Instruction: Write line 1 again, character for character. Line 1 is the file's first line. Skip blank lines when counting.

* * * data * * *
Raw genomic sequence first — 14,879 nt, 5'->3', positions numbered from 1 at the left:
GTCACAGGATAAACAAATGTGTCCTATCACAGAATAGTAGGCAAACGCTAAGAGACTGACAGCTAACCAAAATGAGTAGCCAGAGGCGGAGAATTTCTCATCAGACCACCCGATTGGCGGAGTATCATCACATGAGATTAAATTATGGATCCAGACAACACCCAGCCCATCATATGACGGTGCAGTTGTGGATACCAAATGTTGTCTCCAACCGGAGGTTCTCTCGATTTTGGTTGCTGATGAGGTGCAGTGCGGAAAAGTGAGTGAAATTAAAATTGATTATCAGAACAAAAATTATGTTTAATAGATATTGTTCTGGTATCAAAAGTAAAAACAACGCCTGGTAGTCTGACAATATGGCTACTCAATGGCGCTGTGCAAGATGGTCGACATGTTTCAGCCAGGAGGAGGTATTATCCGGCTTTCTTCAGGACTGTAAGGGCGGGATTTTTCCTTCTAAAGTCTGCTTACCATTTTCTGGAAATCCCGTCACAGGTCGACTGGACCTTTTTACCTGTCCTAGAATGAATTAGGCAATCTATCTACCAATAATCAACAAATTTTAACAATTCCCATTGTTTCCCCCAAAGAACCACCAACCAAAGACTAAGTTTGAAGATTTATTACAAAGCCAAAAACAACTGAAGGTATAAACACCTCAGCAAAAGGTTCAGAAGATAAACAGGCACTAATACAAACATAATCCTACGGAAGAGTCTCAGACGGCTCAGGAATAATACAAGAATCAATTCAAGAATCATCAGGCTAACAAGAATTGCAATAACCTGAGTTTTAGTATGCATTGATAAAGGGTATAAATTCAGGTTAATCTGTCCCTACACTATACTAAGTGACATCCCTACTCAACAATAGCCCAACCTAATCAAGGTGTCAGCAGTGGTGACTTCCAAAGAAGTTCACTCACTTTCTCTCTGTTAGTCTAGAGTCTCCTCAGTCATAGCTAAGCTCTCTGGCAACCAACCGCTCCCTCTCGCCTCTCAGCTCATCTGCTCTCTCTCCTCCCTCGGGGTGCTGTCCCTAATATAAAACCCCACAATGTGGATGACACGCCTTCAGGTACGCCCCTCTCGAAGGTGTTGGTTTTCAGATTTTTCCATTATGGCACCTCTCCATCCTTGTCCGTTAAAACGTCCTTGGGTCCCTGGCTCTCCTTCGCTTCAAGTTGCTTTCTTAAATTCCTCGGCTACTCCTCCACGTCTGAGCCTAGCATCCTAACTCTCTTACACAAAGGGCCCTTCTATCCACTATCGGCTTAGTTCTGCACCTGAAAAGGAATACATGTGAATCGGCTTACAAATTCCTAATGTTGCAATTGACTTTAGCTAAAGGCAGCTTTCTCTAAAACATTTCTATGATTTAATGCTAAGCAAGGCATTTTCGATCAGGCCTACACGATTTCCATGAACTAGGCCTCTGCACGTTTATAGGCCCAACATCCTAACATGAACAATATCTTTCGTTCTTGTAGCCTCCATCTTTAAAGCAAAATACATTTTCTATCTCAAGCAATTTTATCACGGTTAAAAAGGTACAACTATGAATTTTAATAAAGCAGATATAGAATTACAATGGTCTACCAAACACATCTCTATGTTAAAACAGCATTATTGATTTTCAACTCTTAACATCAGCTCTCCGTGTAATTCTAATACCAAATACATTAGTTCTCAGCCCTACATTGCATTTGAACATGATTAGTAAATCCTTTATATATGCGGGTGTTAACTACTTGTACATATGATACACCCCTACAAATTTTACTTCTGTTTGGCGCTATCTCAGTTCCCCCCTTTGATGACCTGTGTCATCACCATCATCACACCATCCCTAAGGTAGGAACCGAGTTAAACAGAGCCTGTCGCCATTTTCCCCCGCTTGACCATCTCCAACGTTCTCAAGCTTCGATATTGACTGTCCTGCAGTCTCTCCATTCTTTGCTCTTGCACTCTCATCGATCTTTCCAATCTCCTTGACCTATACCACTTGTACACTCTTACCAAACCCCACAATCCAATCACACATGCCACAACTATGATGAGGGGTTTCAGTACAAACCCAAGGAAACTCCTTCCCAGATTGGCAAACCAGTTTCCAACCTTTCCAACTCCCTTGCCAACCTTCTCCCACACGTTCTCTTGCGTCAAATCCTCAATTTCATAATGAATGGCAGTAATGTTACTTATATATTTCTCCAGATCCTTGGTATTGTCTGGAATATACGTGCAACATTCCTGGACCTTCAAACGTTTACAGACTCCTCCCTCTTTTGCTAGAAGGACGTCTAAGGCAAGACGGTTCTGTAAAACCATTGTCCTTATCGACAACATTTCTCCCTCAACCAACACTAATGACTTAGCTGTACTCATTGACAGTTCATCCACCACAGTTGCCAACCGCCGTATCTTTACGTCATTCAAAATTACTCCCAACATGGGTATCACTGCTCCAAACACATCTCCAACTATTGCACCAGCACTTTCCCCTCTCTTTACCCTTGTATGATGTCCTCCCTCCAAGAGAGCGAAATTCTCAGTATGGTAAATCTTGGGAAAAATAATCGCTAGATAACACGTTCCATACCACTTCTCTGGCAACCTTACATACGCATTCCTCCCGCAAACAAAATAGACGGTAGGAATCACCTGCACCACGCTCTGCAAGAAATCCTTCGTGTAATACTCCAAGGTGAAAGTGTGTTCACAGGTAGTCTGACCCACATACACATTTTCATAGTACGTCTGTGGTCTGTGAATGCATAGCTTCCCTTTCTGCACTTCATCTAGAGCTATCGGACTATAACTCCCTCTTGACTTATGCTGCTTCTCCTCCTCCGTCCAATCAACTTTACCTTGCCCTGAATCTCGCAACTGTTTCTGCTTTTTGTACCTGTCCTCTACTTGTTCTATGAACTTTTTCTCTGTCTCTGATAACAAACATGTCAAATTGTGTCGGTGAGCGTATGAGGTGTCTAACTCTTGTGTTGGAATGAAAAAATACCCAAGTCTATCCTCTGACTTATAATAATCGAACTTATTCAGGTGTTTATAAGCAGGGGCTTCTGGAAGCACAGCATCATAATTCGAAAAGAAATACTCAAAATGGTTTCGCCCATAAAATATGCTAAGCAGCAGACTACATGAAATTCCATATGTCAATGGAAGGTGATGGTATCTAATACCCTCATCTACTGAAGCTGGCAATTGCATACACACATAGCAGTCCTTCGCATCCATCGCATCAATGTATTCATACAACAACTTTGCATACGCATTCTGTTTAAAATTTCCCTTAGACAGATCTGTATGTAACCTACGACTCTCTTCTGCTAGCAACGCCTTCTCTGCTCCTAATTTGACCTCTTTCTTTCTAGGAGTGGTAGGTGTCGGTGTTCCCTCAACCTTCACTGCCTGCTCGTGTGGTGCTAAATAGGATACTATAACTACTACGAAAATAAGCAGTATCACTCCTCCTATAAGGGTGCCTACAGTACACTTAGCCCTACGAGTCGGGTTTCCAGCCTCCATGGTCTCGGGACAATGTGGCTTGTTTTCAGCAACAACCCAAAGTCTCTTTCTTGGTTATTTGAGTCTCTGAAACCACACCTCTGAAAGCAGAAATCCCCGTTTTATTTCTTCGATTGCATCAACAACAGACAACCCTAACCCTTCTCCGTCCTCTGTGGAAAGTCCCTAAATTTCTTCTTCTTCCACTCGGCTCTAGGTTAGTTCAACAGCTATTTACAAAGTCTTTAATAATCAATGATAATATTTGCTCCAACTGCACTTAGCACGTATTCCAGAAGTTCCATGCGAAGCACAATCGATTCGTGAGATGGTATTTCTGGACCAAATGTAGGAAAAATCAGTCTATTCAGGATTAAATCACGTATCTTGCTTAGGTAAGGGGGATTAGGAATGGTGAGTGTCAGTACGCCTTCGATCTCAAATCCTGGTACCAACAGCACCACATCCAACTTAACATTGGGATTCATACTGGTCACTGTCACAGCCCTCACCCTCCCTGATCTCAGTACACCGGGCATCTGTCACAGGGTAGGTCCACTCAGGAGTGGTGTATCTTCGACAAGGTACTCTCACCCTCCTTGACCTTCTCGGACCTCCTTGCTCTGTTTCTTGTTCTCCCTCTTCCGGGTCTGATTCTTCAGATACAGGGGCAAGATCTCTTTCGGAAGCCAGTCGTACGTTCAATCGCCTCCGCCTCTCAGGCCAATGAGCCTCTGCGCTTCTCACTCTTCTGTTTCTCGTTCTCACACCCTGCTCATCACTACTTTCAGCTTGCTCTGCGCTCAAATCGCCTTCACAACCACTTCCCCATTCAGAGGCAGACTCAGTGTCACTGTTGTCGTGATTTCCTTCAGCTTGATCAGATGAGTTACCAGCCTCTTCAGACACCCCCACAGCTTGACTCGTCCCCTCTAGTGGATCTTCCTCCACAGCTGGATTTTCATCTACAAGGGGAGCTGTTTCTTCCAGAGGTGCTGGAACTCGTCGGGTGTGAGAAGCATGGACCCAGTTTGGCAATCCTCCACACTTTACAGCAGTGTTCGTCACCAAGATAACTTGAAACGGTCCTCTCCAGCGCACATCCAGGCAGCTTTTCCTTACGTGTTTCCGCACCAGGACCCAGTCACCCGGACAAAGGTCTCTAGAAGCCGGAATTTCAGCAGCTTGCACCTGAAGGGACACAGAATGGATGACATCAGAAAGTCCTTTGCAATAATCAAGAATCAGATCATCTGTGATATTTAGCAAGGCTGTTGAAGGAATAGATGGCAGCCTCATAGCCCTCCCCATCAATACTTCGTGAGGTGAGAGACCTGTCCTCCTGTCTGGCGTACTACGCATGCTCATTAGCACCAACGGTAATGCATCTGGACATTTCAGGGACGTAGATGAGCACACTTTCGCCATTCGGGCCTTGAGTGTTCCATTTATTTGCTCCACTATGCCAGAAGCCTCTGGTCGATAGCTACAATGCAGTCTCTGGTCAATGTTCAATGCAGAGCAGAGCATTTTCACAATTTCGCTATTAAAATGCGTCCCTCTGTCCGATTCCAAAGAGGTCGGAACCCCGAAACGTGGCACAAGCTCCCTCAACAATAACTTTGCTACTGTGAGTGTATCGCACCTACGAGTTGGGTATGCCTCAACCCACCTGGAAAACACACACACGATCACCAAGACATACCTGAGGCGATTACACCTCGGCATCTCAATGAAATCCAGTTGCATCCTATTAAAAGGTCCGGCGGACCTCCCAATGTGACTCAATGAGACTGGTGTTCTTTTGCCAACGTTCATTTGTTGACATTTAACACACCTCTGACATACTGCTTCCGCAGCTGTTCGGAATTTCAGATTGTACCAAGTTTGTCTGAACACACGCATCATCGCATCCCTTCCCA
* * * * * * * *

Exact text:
Raw genomic sequence first — 14,879 nt, 5'->3', positions numbered from 1 at the left: